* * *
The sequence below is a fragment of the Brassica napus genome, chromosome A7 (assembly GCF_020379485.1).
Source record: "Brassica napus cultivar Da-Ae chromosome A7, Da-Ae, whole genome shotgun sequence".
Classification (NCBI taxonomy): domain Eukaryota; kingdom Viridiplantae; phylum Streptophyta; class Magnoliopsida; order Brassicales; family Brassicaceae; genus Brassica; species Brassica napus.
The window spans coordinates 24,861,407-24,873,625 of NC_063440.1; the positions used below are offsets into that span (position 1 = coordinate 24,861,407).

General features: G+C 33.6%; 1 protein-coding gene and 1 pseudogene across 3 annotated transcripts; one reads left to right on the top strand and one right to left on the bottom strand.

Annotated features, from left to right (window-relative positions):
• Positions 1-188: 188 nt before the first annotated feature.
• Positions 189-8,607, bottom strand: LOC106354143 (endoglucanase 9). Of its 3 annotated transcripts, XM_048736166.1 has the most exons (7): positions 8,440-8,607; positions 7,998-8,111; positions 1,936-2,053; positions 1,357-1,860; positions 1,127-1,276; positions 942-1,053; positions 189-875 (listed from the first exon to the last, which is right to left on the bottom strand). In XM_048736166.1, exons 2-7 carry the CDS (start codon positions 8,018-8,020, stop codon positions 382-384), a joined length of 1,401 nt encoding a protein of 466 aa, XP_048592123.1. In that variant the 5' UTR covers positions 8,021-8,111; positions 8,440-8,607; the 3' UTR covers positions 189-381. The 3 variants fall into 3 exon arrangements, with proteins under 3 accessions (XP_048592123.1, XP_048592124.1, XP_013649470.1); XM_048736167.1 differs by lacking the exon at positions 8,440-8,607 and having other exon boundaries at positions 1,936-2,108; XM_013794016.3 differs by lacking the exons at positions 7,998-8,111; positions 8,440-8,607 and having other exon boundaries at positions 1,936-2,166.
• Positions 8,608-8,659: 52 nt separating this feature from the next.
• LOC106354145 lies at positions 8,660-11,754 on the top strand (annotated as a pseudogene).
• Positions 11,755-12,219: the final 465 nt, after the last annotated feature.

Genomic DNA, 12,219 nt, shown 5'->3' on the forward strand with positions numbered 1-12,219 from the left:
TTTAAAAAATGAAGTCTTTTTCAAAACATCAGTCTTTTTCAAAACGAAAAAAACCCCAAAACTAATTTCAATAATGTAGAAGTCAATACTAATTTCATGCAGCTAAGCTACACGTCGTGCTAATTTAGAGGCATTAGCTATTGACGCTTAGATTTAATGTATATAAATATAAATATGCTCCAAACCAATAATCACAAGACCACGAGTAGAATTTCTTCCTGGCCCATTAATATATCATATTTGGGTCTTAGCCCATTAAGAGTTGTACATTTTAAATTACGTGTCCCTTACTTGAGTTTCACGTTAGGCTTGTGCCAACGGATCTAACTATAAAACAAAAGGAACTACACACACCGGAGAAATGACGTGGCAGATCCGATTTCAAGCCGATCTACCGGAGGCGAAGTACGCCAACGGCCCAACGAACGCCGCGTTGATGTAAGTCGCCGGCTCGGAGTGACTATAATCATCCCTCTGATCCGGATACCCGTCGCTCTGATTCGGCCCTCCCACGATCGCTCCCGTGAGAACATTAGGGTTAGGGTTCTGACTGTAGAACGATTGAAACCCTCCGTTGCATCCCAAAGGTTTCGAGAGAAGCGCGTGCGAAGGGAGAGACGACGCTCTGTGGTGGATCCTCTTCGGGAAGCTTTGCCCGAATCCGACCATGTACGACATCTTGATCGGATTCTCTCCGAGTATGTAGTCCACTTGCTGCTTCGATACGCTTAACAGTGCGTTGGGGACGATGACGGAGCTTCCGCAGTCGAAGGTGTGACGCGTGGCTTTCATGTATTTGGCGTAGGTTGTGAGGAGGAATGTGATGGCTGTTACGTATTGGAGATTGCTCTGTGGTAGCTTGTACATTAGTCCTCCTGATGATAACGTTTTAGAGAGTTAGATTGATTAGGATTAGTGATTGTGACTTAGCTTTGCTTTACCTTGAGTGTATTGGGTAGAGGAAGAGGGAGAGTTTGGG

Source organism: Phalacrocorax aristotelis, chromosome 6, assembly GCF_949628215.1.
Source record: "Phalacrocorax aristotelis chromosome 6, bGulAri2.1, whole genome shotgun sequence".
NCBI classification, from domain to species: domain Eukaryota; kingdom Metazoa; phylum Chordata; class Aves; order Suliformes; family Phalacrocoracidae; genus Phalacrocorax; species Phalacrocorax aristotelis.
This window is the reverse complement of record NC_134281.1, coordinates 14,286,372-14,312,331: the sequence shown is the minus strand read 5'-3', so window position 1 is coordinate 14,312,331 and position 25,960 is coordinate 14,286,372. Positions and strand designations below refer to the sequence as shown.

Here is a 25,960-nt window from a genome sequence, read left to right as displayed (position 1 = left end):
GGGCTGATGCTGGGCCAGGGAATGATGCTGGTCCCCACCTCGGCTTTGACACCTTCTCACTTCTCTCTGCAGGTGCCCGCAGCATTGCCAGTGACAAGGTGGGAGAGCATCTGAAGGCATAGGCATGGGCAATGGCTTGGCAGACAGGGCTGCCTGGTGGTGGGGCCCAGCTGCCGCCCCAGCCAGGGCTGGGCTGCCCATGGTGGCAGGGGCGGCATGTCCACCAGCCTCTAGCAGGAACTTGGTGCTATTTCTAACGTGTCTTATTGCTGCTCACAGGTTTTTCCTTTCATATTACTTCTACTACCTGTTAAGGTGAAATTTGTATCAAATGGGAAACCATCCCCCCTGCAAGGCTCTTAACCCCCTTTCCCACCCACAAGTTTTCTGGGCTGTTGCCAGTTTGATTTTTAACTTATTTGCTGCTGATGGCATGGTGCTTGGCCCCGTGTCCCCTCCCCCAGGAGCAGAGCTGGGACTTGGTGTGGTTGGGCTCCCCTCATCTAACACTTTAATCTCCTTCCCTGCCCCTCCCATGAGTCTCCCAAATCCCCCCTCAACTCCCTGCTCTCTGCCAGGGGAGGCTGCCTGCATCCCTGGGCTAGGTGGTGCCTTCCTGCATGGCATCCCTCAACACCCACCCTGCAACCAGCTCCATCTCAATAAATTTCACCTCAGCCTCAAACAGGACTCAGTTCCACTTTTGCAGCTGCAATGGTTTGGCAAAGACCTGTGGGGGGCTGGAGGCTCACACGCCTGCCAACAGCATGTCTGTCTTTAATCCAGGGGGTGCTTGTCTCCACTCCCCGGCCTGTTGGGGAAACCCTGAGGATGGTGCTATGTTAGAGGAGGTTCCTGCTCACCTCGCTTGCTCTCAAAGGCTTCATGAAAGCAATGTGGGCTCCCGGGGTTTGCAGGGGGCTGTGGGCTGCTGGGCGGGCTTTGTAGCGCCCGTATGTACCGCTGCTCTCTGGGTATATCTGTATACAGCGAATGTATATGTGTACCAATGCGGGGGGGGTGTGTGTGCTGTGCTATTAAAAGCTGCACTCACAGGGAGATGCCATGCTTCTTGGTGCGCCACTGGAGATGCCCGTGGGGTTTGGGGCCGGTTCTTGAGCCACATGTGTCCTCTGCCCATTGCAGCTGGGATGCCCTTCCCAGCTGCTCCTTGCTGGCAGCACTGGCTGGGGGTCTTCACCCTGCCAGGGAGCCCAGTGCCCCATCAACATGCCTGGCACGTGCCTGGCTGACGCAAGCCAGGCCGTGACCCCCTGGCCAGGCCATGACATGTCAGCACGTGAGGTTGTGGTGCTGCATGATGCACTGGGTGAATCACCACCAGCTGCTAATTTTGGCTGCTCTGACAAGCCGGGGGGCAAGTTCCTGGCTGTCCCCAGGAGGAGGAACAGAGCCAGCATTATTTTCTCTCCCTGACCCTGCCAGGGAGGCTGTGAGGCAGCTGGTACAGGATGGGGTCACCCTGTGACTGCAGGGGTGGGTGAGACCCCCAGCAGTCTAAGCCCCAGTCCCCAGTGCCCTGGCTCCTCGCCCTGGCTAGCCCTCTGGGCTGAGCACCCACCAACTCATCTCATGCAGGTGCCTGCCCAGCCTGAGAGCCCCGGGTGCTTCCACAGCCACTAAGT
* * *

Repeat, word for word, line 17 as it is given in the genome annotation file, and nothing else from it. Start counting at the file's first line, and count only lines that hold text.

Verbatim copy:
This window is the reverse complement of record NC_134281.1, coordinates 14,286,372-14,312,331: the sequence shown is the minus strand read 5'-3', so window position 1 is coordinate 14,312,331 and position 25,960 is coordinate 14,286,372. Positions and strand designations below refer to the sequence as shown.